Anyone who has developed an ear infection knows how painful and irritating the condition can be. Dogs are particularly prone to ear infections, in fact it is the main reason owners take their dog to the vet. All dogs are at risk, however retrievers and spaniels are more likely to develop an infection that can quickly become chronic.
Dogs with allergies are highly susceptible to ear infections though there are many reasons. These include the overgrowth of yeast or bacteria (or both), the build up of wax in the ear canal, or the presence of a foreign body in the ear. Environmental irritants, autoimmune diseases, diabetes mellitus, tumors, hypothyroidism, and allergic dermatitis can also affect the ear.
Otitis Externa: Infection of the outer ear canal is known as Otitis Externa. This is the most common form of ear disorders in dogs. The inflammation of the external ear cannel triggers the condition. The inflammation may be caused due bacteria, yeast, parasite, mites, allergies (food), and grass seeds. Over eighty percent of dogs with long dropped ear are predisposed to this condition. Other breeds such as Chines Shar-Pei seem to also be effected due to having narrow ear cannels.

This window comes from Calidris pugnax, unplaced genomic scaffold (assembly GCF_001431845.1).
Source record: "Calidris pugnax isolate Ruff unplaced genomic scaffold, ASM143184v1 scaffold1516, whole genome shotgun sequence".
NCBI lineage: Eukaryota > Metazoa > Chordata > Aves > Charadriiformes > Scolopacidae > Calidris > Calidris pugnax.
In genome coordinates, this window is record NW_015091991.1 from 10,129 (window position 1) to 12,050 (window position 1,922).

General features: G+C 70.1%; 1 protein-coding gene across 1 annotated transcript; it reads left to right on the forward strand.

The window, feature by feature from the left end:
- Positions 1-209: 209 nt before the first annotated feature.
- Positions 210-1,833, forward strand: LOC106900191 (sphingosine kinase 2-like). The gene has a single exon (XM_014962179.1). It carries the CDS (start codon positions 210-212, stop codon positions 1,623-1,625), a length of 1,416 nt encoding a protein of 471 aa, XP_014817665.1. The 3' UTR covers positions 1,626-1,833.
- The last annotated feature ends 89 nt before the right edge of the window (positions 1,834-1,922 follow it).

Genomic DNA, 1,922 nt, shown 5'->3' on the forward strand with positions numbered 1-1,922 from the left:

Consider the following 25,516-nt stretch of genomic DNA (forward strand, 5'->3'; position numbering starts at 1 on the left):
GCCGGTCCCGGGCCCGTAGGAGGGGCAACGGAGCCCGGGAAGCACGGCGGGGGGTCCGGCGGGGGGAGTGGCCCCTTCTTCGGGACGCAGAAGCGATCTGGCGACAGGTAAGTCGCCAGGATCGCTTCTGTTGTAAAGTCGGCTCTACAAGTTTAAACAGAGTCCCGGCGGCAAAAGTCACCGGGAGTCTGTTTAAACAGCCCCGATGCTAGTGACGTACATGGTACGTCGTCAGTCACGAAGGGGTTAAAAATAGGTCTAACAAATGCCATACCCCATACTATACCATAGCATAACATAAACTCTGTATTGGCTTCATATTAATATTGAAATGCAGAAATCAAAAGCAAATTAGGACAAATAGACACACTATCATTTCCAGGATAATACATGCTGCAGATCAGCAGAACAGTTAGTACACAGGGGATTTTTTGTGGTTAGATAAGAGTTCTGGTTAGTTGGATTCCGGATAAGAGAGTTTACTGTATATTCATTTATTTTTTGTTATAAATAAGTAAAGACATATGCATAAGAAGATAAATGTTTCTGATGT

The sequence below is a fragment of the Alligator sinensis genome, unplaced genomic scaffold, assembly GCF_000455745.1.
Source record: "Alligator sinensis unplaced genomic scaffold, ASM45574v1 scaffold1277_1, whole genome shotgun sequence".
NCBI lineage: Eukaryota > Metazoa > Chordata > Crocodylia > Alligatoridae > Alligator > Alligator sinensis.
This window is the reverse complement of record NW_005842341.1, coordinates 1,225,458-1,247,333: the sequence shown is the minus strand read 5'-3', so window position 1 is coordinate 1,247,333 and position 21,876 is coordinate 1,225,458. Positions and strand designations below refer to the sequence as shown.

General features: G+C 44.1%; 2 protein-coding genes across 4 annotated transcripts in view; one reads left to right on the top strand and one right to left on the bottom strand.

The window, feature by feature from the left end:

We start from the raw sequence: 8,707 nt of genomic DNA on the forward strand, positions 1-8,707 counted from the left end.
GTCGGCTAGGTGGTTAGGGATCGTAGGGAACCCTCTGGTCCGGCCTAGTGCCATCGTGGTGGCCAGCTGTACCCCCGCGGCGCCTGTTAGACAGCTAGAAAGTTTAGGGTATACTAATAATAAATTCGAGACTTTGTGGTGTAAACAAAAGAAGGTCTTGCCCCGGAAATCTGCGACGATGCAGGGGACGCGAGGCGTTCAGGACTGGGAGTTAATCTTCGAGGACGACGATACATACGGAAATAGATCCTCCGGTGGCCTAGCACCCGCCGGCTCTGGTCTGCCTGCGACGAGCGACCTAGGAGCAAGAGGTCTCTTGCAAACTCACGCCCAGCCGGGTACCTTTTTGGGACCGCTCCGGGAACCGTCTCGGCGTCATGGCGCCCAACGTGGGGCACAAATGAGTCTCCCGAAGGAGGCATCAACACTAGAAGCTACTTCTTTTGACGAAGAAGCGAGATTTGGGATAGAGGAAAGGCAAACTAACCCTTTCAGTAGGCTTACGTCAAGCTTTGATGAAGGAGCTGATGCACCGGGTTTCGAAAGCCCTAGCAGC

Otitis Media: Infection and inflammation of the eardrum and middle ear. The cause is frequently due an infection in the outer ear (otitis externa). The sign and symptom are similar however this condition is more painful. A dog will till its head down on the affected side and try to keep it still, due to extreme pain you pet may react to touching.
- scratching or pawing at the ear
- shaking or tilting the head in the direction of the painful ear
- black or yellowish discharge
- redness or swelling of the ear flap or canal
- waxy buildup on, or near, the ear canal
- discharge that resembles coffee grounds
- strong odor
- hearing loss
- loss of balance
Ear infections can become chronic and lead to deafness and facial paralysis, therefore it is important to seek treatment as soon as you notice symptoms.